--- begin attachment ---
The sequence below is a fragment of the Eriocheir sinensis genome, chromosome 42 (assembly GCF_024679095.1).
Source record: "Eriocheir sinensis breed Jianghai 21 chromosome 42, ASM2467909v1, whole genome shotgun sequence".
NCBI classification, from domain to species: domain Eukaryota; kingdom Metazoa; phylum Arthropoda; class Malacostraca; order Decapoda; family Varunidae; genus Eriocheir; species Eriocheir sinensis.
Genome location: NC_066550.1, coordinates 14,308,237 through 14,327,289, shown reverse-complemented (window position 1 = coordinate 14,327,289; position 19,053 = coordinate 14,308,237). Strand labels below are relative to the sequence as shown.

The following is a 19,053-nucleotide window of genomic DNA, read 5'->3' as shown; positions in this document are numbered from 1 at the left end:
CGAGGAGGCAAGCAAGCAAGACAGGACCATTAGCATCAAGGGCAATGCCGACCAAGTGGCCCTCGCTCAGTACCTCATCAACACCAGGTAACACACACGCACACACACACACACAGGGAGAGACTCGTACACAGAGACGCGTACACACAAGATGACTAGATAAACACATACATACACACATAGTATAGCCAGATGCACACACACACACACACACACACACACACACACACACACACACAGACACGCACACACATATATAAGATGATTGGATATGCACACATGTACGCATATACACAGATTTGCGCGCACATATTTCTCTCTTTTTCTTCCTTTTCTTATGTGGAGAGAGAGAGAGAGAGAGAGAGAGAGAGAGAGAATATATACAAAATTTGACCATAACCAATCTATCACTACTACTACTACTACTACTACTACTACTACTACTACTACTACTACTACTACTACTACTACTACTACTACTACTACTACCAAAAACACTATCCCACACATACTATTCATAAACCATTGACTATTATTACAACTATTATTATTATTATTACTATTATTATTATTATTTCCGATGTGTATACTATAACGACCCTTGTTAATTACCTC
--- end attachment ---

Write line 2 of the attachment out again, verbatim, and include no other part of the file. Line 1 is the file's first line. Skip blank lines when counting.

Source record: "Eriocheir sinensis breed Jianghai 21 chromosome 42, ASM2467909v1, whole genome shotgun sequence".